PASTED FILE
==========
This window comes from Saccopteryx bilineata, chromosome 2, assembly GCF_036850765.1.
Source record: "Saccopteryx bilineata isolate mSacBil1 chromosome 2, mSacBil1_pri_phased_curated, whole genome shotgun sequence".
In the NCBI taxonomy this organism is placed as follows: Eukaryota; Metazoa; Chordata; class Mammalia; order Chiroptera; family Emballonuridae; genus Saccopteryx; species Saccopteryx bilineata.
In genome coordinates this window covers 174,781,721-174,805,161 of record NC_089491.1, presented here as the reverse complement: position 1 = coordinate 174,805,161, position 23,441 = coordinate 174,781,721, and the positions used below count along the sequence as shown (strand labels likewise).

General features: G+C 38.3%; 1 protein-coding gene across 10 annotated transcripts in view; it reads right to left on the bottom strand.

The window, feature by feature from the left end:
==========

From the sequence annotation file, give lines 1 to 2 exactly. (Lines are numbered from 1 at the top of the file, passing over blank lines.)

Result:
This window comes from Saccopteryx bilineata, chromosome 2, assembly GCF_036850765.1.
Source record: "Saccopteryx bilineata isolate mSacBil1 chromosome 2, mSacBil1_pri_phased_curated, whole genome shotgun sequence".